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Planting clues

Environmental DNA: the future of forensic testing?

Can plants solve crimes? It’s been known for a long time that botanical evidence has forensic value. Back in the 1930s, Edmond Locard, the “father of forensics,” reported how a single seed of a rare species of dandelion caught up on the jacket of a murder suspect placed him at the scene of the crime. Locard had observed the plant growing next to the body. This sort of plant trace evidence is more valuable than ever today in forensic investigations and can include microscopic materials from plant seeds, pollen, spores, and their DNA.  

Indeed, exciting recent advances allowing the detection and sequencing of minute amounts of DNA are providing new tools for conservation biologists and forensic scientists. Specifically, the detection of environmental DNA (eDNA) in water, air, dust, or soil samples can be used to identify the presence of plants, animals, and microbes that can’t be otherwise easily observed. Organisms shed their DNA into the environment as skin particles, cells, and liquids, even while still alive. When these DNA fragments are sequenced they can be matched to DNA sequences from known organisms in eDNA reference libraries providing an identification. Even when comparison sequences from named organisms are unavailable, as they are for many microbes, the number of unique eDNA sequences can provide a biodiversity estimate. As noted by environmental scientist Eric Larson at the University of Illinois, this approach has value in the detection of hard to observe or cryptic organisms, such as rare species. Levels of biodiversity can be estimated with important conservation implications, especially in light of climate change that is threatening natural ecosystems.

“Exciting recent advances allowing the detection and sequencing of minute amounts of DNA are providing new tools for conservation biologists and forensic scientists.”

eDNA technology allows improved identification of traditionally surveyed organisms used in forensic examination of trace evidence (e.g., pollen and fungal spores, or even fragments of plant tissues). The method provides opportunities to characterize the microbial fungal and bacterial components of samples. One exciting avenue that has been proposed by Sarah Ishak at the Université de Sherbrooke is the characterization of the leaf phyllosphere (microbial fungi that grow on plants surfaces such as leaves) associated with trace evidence samples. These fungi may be unique to the plants from the location and environment that they grew in providing an “assignment capacity,” i.e., crucial links to crime scenes. Amaury Frank at Ghent University takes this idea a step further proposing that plant eDNA in soil samples can be used to identify specific vegetation communities from where a sample originated.

The promise of forensic eDNA

Does eDNA sampling have forensic value in criminal or civil cases? Forensic botanist Mark Spencer certainly thinks so suggesting its value in the geolocation of crime scenes, clandestine burials, and providing a means to improve “traditional” linking of suspects to victims. Proof-of-concept tests by Fabian Roger at Zurich University and James Comolli at MIT of dust samples collected from the air have shown that eDNA screening from objects of evidentiary value, such as clothing, vehicles, or instruments, could be used to estimate their geographic point of origin. Plant eDNA in the soil on the sole of a suspect’s shoe could be traced back to unique vegetation at a crime scene.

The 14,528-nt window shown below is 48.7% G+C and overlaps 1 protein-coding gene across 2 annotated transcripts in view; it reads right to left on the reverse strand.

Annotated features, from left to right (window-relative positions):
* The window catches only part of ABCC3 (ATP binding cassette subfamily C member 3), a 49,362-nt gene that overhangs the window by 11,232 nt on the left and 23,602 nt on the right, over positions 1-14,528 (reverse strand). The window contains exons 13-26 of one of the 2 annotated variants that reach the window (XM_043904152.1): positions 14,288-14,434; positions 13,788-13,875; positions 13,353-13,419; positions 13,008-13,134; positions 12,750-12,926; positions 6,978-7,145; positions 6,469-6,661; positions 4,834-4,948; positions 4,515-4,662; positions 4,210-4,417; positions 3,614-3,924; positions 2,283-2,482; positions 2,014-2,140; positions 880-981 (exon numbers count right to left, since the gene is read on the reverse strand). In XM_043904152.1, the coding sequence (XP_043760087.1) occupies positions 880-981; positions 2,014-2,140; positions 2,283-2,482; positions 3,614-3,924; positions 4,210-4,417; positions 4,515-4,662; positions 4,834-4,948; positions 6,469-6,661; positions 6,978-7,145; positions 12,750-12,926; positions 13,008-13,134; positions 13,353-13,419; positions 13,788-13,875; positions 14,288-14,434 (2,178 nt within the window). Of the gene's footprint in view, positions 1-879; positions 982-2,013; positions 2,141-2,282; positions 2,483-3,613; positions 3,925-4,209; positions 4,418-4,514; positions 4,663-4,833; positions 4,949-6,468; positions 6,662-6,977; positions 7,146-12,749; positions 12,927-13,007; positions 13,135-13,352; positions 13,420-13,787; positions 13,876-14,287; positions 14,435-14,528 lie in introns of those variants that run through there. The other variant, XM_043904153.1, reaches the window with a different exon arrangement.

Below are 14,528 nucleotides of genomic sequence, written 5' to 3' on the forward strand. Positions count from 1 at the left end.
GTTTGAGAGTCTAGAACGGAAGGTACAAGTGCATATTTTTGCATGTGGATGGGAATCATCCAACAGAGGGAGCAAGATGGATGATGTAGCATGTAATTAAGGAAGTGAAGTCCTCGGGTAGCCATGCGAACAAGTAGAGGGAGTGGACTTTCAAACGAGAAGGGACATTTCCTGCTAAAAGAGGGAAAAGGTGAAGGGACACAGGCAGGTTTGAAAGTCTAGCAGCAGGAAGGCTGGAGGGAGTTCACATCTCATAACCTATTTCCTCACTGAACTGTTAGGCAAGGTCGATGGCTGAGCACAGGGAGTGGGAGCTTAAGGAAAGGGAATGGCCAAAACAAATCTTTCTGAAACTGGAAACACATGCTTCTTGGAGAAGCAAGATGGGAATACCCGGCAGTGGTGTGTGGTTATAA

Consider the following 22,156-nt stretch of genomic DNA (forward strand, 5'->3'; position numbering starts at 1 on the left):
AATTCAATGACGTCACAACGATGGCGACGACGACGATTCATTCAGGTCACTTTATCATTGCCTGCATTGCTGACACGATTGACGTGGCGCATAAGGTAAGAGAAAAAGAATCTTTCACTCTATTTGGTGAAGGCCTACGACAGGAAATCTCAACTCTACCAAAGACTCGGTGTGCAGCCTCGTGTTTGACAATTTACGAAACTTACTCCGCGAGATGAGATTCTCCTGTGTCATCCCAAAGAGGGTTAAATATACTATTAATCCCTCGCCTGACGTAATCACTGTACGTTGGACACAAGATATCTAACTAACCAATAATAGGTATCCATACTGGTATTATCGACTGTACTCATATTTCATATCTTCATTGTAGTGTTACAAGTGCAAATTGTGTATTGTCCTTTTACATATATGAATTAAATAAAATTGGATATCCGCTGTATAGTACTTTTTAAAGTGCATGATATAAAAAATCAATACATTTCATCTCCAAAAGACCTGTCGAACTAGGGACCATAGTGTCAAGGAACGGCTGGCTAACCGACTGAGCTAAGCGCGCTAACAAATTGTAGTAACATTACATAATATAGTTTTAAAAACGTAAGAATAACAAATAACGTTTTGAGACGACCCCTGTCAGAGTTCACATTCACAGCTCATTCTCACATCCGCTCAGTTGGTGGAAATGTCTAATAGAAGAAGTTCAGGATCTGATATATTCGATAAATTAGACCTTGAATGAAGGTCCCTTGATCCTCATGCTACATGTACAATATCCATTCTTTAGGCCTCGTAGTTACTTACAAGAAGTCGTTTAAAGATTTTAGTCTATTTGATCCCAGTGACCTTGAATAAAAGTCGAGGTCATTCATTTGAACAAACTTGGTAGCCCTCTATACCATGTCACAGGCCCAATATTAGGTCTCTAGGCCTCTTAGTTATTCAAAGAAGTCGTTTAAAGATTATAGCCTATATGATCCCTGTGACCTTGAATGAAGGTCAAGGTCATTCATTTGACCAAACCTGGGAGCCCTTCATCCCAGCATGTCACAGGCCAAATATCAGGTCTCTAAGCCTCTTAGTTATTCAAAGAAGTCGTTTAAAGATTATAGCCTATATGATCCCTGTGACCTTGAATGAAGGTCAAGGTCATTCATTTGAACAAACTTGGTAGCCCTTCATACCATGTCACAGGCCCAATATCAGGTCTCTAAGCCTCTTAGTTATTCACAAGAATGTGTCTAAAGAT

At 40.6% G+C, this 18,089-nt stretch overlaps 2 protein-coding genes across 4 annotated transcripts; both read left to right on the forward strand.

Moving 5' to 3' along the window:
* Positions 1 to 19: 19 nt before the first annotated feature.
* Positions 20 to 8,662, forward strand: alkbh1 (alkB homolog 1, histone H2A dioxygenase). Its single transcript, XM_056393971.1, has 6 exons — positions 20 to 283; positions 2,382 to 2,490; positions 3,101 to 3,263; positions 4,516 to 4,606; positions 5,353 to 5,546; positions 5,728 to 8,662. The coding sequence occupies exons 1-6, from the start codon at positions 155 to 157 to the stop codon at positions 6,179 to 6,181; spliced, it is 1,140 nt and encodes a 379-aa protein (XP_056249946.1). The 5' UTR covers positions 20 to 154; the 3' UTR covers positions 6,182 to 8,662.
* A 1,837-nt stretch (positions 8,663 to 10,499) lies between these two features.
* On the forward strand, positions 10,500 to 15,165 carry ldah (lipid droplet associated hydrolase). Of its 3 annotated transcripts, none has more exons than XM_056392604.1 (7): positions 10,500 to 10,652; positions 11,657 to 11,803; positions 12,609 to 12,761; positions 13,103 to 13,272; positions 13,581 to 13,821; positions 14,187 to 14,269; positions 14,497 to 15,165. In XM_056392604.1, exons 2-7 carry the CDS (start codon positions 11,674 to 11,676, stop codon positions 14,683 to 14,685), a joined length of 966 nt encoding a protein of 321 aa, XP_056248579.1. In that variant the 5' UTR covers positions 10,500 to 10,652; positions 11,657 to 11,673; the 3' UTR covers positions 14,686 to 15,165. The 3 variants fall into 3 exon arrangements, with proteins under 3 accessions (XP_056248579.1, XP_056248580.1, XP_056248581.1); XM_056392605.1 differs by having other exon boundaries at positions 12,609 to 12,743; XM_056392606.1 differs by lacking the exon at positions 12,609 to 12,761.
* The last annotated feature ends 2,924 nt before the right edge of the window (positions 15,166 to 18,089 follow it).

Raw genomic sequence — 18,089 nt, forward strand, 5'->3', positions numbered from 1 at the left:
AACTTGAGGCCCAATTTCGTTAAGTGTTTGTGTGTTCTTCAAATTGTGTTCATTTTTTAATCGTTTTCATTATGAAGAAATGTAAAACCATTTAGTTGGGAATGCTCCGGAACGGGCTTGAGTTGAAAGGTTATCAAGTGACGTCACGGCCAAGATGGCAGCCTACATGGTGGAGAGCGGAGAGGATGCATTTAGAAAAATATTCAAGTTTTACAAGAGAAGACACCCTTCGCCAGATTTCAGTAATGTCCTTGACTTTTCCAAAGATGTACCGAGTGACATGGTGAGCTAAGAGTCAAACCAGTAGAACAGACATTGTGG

The identification of microbes, determined via their eDNA, has forensic applications in minimum post-mortem interval (PMI) estimation, human suspect identification (though transfer of bacteria to surfaces), and toxicology cases (by identifying microbes involved with toxin degradation).

Forensic eDNA applications are few at present but are likely to increase as the approach becomes more widespread and is introduced into the court system. Standardisation of the methodology and wider development of DNA databases is needed to ensure that results of eDNA applications are consistent, scientifically reliable, and valid so that they can accepted into evidence.

A pioneering eDNA court case

A pioneering forensic eDNA involved Asian carp in 2010. Biologists in Chicago were concerned that the opening of dams and weirs in the Chicago Area Waterways System (CAWS) would allow Asian carp to migrate up from the Mississippi River Basin into Lake Michigan. Asian carp are a hugely problematic exotic fish that reduce biodiversity of native fish in waterways. These large fish jump out of the water into boats injuring people (imagine being hit in the head by a 100 lb fish!). eDNA testing carried out by the US Army Corps of Engineers supported anecdotal sightings that live Asian carp were likely present in the CAWS indicating that at least some fish were close to Lake Michigan.

The US State of Michigan and five partner plaintiffs brought action against the Army Corps of Engineers to require the building of a hydrological barrier between the lake and the basin to stop the spread of Asian Carp. The eDNA evidence was a critical part of the forensic evidence considered by the court even though the case was dismissed as the plaintiffs did not demonstrate the Corps failure to abate a public nuisance (i.e. presence of Asian carp in the Great Lakes).

So, can we use plants to solve crimes? When Edmond Locard introduced his Exchange Principle in 1920, he emphasized the forensic value of materials identified in “les poussières organiques” (organic dust) to link suspects to victims and crime scenes. Over 100 years later, the examination of forensic trace evidence through eDNA testing is poised to take a step forward that he likely never imagined.

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